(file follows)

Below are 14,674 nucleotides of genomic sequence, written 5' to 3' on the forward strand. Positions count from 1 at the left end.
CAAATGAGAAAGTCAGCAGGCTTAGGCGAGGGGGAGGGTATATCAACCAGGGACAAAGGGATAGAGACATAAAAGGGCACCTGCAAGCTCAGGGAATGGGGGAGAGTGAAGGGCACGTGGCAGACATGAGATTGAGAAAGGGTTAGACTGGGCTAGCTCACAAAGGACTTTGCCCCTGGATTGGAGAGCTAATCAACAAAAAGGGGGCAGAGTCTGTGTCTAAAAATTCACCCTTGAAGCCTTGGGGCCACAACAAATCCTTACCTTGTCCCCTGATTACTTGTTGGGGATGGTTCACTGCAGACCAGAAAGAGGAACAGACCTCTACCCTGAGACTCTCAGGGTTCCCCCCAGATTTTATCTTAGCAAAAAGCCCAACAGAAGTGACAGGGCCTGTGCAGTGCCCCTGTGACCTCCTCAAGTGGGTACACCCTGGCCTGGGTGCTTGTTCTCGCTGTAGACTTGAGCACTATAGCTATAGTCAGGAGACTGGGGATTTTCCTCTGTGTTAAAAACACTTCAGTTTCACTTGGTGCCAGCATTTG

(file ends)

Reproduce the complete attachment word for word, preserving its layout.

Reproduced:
Below are 14,674 nucleotides of genomic sequence, written 5' to 3' on the forward strand. Positions count from 1 at the left end.
CAAATGAGAAAGTCAGCAGGCTTAGGCGAGGGGGAGGGTATATCAACCAGGGACAAAGGGATAGAGACATAAAAGGGCACCTGCAAGCTCAGGGAATGGGGGAGAGTGAAGGGCACGTGGCAGACATGAGATTGAGAAAGGGTTAGACTGGGCTAGCTCACAAAGGACTTTGCCCCTGGATTGGAGAGCTAATCAACAAAAAGGGGGCAGAGTCTGTGTCTAAAAATTCACCCTTGAAGCCTTGGGGCCACAACAAATCCTTACCTTGTCCCCTGATTACTTGTTGGGGATGGTTCACTGCAGACCAGAAAGAGGAACAGACCTCTACCCTGAGACTCTCAGGGTTCCCCCCAGATTTTATCTTAGCAAAAAGCCCAACAGAAGTGACAGGGCCTGTGCAGTGCCCCTGTGACCTCCTCAAGTGGGTACACCCTGGCCTGGGTGCTTGTTCTCGCTGTAGACTTGAGCACTATAGCTATAGTCAGGAGACTGGGGATTTTCCTCTGTGTTAAAAACACTTCAGTTTCACTTGGTGCCAGCATTTG